another blogger coupled with a decent last-minute discount deal saw me fill an empty evening with Sally Cookson's production, originally seen in Bristol. As well as avoiding the pantomime route, Cookson has also dropped the more familiar French version of the fairytale, devising her version with the cast principally from the Brothers Grimm's Aschenputtel, with elements from the Chinese version Yeh-Hsien as well. So Ella (Lisa Kerr) is a girl whose widowed father dies soon after he remarries, leaving her in the care of a wicked Step Mother; and there's still a Prince seeking a wife at the Palace ball. But instead of a fairy godmother there's a flock of magical birds to help Ella on her way, and when it comes down to fitting a lost slipper onto the girls of the kingdom, a couple of toes might have to be chopped off it helps nab a royal husband.
A cast of five, plus two musicians, serve as a chorus of birds dressed in woolly jumpers, long johns and NHS specs, and throw on extra bits of costume to play the human characters (although there's actually not that much doubling up, the story gets told with the minimum of characters necessary.)
Kerr, who'll be straight back at this theatre next week in a very different show, is an endearing bowler-hatted, tomboyish Cinderella who first connects with Thomas Eccleshare's adorable asthmatic, bird-watching Prince by mimicking the calls of her beloved birds. There's a Step Sister and Step Brother (Lucy Tuck and Tom Godwin) who at first present a nicely sinister pair, like a boy-girl version of The Shining twins, but actually as the story goes on, and Godwin throws a lot of gusto into Step Brother himself getting subjected to indignities by his mother, he becomes an unlikely ally for Cinderella. And in the only concession to panto, there's a male Step Mother, although Craig Edwards' gleefully sadistic take on the character is far from a standard dame.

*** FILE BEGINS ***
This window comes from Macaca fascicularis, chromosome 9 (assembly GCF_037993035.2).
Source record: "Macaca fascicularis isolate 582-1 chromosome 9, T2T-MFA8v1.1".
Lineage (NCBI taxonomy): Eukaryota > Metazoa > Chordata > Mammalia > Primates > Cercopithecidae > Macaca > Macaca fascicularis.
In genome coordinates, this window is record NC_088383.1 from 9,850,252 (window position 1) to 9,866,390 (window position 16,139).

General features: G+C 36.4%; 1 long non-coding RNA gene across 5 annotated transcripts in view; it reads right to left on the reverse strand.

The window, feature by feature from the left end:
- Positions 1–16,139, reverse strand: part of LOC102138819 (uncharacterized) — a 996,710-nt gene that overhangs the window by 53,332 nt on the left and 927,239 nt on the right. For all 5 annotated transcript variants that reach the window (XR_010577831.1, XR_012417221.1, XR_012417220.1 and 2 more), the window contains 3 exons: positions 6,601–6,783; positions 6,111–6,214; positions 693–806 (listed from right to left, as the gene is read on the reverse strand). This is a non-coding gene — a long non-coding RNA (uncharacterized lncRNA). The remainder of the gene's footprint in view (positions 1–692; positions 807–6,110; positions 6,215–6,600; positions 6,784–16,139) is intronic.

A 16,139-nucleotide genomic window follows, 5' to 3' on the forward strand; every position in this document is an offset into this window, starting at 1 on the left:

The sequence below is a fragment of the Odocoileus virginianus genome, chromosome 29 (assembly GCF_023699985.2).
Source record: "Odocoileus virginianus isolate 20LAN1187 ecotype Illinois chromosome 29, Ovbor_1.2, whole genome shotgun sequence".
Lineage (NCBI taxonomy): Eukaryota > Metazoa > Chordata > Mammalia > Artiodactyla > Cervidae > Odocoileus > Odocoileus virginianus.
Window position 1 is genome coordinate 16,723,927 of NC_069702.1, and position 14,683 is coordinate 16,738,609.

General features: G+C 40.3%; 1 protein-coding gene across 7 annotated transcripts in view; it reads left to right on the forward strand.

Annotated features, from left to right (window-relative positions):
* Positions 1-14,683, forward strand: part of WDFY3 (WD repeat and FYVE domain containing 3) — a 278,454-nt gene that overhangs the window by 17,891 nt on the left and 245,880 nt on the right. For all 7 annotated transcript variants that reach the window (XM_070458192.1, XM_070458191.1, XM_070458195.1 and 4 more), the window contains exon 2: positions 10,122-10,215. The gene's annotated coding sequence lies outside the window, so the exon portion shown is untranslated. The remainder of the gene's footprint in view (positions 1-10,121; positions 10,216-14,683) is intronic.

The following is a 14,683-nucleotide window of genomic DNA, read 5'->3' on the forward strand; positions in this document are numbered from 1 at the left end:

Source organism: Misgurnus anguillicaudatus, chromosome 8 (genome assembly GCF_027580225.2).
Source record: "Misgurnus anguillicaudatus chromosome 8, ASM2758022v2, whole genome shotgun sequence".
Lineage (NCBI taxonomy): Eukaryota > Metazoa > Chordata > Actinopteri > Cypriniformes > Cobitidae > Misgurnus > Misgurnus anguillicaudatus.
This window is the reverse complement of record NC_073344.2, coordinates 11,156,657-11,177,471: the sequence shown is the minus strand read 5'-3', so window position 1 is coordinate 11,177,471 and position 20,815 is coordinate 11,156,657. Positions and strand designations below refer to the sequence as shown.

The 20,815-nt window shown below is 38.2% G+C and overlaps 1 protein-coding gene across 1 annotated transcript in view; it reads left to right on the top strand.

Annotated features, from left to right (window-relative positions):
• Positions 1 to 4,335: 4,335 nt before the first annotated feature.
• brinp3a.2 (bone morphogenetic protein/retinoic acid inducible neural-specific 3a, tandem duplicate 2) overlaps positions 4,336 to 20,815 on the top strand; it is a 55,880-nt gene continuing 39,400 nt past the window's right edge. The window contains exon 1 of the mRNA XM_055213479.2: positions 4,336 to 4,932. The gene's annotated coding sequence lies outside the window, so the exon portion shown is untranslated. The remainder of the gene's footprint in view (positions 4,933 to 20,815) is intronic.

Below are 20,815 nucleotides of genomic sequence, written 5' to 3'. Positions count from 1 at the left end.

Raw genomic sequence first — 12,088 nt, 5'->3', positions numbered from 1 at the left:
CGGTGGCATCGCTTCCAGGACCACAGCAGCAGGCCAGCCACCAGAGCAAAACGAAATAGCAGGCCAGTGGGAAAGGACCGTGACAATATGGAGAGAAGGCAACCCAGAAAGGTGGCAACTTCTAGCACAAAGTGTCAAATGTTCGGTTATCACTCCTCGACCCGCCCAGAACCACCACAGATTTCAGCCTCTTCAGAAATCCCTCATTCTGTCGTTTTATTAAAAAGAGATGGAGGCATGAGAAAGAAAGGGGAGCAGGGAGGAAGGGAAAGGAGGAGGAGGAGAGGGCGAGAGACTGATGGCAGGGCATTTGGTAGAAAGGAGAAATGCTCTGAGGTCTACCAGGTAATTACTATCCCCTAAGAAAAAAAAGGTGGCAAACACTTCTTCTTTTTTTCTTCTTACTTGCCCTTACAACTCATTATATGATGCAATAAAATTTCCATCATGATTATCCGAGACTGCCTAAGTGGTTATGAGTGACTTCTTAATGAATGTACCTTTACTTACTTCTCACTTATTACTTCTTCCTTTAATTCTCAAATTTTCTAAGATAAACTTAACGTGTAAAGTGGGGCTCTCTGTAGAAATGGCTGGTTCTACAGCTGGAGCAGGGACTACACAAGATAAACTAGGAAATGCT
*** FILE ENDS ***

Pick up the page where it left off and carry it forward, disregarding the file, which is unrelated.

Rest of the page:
This is really more of a storytelling theatre approach that revels in a loungey musical style and its own brand of quirky humour - when Eccleshare's Prince starts to fall in love with the mystery woman in the woods, his main symptom is an uncontrollable urge to croon. The performance's whimsical style looks at first like it could be irritating but it soon settles down into something that's having a lot of fun on its own terms and in inventive ways, and a small audience almost entirely made up of adults tonight quickly seemed to warm to the show's particular charms.
I don't know how well this show did over the Christmas period, hopefully better than it is now as it deserved an audience. But the St James is a new venue and artistic director David Gilmore is presumably still finding his feet, which may explain a few decisions I've found odd, such as keeping this show running this long after the holidays - however hard you try to put across that this isn't a panto, by the tail end of January people are likely to be all Cinderella'd out. But it does mean there's some good discount deals out there for the rest of this week, and if you see one this funny little show is worth your time.
Cinderella, a Fairytale, based on Aschenputtel by the Brothers Grimm and Yeh-Hsien by Tuan Ch'eng-Shin, is booking until the 26th of January at the St James Theatre.
Running time: 2 hours 5 minutes including interval.